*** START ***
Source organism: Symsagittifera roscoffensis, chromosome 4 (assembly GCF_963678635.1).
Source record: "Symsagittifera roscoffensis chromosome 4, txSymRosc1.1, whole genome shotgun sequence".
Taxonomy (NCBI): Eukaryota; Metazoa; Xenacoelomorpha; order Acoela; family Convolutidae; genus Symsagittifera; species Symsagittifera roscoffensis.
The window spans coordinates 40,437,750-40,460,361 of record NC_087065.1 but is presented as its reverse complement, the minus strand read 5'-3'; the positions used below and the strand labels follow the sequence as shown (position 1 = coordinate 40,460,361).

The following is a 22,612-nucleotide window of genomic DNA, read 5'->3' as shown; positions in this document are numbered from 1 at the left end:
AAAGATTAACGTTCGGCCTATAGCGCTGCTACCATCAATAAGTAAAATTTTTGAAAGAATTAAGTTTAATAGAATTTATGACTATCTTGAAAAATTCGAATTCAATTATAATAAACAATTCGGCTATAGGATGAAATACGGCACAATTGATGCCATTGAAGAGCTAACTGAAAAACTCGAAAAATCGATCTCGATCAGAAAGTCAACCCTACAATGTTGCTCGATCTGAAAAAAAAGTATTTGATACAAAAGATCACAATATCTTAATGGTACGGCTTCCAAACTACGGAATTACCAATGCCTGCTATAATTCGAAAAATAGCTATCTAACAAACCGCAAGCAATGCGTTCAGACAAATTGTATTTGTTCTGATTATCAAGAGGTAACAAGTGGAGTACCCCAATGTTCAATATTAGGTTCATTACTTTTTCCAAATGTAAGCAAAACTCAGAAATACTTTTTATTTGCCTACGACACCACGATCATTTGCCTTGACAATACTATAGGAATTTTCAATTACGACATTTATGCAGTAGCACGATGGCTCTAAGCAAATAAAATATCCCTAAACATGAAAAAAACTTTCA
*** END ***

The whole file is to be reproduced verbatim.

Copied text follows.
Source organism: Symsagittifera roscoffensis, chromosome 4 (assembly GCF_963678635.1).
Source record: "Symsagittifera roscoffensis chromosome 4, txSymRosc1.1, whole genome shotgun sequence".
Taxonomy (NCBI): Eukaryota; Metazoa; Xenacoelomorpha; order Acoela; family Convolutidae; genus Symsagittifera; species Symsagittifera roscoffensis.
The window spans coordinates 40,437,750-40,460,361 of record NC_087065.1 but is presented as its reverse complement, the minus strand read 5'-3'; the positions used below and the strand labels follow the sequence as shown (position 1 = coordinate 40,460,361).

The following is a 22,612-nucleotide window of genomic DNA, read 5'->3' as shown; positions in this document are numbered from 1 at the left end:
AAAGATTAACGTTCGGCCTATAGCGCTGCTACCATCAATAAGTAAAATTTTTGAAAGAATTAAGTTTAATAGAATTTATGACTATCTTGAAAAATTCGAATTCAATTATAATAAACAATTCGGCTATAGGATGAAATACGGCACAATTGATGCCATTGAAGAGCTAACTGAAAAACTCGAAAAATCGATCTCGATCAGAAAGTCAACCCTACAATGTTGCTCGATCTGAAAAAAAAGTATTTGATACAAAAGATCACAATATCTTAATGGTACGGCTTCCAAACTACGGAATTACCAATGCCTGCTATAATTCGAAAAATAGCTATCTAACAAACCGCAAGCAATGCGTTCAGACAAATTGTATTTGTTCTGATTATCAAGAGGTAACAAGTGGAGTACCCCAATGTTCAATATTAGGTTCATTACTTTTTCCAAATGTAAGCAAAACTCAGAAATACTTTTTATTTGCCTACGACACCACGATCATTTGCCTTGACAATACTATAGGAATTTTCAATTACGACATTTATGCAGTAGCACGATGGCTCTAAGCAAATAAAATATCCCTAAACATGAAAAAAACTTTCA